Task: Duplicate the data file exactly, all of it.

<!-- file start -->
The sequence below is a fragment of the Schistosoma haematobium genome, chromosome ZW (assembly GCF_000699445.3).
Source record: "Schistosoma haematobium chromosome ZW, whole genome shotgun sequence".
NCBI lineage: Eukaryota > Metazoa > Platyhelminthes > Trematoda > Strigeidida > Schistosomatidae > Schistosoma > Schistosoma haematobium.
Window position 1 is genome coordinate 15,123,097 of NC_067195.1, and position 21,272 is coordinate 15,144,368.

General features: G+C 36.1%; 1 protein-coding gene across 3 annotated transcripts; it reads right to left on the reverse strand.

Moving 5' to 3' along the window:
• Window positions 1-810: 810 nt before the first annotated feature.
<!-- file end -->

The sequence below is a fragment of the Schistosoma haematobium genome, chromosome ZW (assembly GCF_000699445.3).
Source record: "Schistosoma haematobium chromosome ZW, whole genome shotgun sequence".
NCBI lineage: Eukaryota > Metazoa > Platyhelminthes > Trematoda > Strigeidida > Schistosomatidae > Schistosoma > Schistosoma haematobium.
Window position 1 is genome coordinate 15,123,097 of NC_067195.1, and position 21,272 is coordinate 15,144,368.

General features: G+C 36.1%; 1 protein-coding gene across 3 annotated transcripts; it reads right to left on the reverse strand.

Moving 5' to 3' along the window:
• Window positions 1-810: 810 nt before the first annotated feature.